• In one scene, Chunk cries while the Fratellis threaten to put his hand in a blender. He rattles off a string of confessions to past misdeeds as tears roll down his cheeks. These lines were largely improvised, and Cohen added names of people that he knew, giving them a little shout-out.  
  • Ke Huy Quan as Data (Richard Wang)
    • Also well known for his role in Indiana Jones and the Temple of Doom, Ke has since retired from acting. 
    • In one scene, as rocks begin to fall on the goonies, Data shouts, “Holy S-H-I-T.” Apparently, his mother told him that he could never cuss, not even in a movie, so he spelled the word instead. 
    • A couple of times in the movie, Mikey and Data have a funny exchange about “Booty/Booby traps.” According to Astin, he and Ke came up with that joke themselves!
    • In one scene, the kids are watching The Fratellis carry a dead body out of their restaurant. Data says, “I am wondering, what is in the bag?” The line made the entire cast break into laughter during the DVD commentary, and Martha Plimpton says it is her favorite line in the film. 
  • Kerri Green as Andy (Andrea Theresa Carmichael) 
    • She was also in Summer Rental, but Green has retired from acting as well. 
    • Green was incredibly nervous about filming her kissing scenes, especially a scene with Sean Astin, who was about four years her junior. Green was 18 at the time and felt wrong kissing a young teenage boy.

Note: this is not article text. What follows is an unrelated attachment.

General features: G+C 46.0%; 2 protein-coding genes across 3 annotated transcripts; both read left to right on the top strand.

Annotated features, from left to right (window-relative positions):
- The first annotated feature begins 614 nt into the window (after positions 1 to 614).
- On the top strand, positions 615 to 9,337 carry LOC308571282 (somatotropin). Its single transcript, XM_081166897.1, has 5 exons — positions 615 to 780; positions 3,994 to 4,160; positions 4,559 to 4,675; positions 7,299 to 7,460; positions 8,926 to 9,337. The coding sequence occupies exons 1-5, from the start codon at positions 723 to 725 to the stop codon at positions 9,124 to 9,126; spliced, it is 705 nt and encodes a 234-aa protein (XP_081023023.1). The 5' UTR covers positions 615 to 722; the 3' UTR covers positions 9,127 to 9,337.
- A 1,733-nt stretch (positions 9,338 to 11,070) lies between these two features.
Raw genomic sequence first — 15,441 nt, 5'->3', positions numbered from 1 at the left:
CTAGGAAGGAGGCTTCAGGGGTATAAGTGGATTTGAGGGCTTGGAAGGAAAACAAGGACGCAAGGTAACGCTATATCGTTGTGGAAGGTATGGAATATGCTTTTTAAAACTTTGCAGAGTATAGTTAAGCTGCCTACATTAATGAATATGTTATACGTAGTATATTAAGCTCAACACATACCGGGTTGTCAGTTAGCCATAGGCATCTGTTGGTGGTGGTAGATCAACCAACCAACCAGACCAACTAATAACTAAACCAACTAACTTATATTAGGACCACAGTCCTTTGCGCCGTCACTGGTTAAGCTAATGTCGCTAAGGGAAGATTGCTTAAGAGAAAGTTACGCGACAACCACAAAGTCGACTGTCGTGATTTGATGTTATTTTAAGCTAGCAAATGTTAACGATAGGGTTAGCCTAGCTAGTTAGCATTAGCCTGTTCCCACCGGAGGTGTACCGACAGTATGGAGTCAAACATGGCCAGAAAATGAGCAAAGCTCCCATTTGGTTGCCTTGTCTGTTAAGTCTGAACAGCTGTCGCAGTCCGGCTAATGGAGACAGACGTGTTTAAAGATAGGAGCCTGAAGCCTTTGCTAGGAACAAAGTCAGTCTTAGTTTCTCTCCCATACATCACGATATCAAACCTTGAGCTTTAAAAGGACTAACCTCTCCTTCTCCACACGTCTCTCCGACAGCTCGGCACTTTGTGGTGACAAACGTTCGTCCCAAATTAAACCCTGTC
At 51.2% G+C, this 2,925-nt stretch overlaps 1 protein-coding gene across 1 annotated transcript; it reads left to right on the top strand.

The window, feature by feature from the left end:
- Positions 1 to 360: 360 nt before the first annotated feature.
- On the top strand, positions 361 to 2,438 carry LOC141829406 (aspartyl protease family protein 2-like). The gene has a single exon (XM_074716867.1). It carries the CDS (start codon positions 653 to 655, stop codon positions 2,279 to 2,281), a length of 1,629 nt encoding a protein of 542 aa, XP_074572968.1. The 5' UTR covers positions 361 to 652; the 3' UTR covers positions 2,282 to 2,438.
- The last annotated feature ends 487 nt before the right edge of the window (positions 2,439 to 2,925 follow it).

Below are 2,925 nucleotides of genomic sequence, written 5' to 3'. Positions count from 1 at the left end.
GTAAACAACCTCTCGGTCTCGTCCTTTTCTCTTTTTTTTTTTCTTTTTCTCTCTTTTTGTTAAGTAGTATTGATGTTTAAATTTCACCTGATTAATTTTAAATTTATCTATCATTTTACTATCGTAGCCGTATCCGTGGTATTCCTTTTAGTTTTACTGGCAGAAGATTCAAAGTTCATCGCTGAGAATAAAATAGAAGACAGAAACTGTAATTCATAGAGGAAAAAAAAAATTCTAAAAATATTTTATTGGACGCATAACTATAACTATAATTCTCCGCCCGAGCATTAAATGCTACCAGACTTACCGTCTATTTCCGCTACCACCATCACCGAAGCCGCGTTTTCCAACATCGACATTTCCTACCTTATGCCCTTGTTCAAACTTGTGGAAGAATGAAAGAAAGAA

• Martha Plimpton as Stef (Stephanie Steinbrenner) 
    • One of her most recent roles was in the tv series Raising Hope.
    • Plimpton jokes about her role in the film, noting that as the film progresses, she’s in fewer scenes. While filming the movie, Richard Donner reportedly told her that he would give her 100$ if she stopped biting her nails. On the DVD commentary, she brings this up, and Donner rewards her with 100$ from his pocket!
  • John Matuszak as Sloth (Lotney Fratelli)
    • Matuszak was a 6’7″ defensive end for The Oakland Raiders, which explains why he wears a Raiders jersey in the film! Later, he wears a superman shirt in honor of Donner’s earlier films, Superman and Superman II. 
    • He was having back pain and wasn’t supposed to pick up Jeff Cohen playing Chunk, but much to Cohen’s surprise, he picked him up anyway! 
    • He was not able to eat with the prosthesis on. He had to have smoothies through a straw. The other Fratelli brothers would tease him as they were able to eat hamburgers and other fun foods.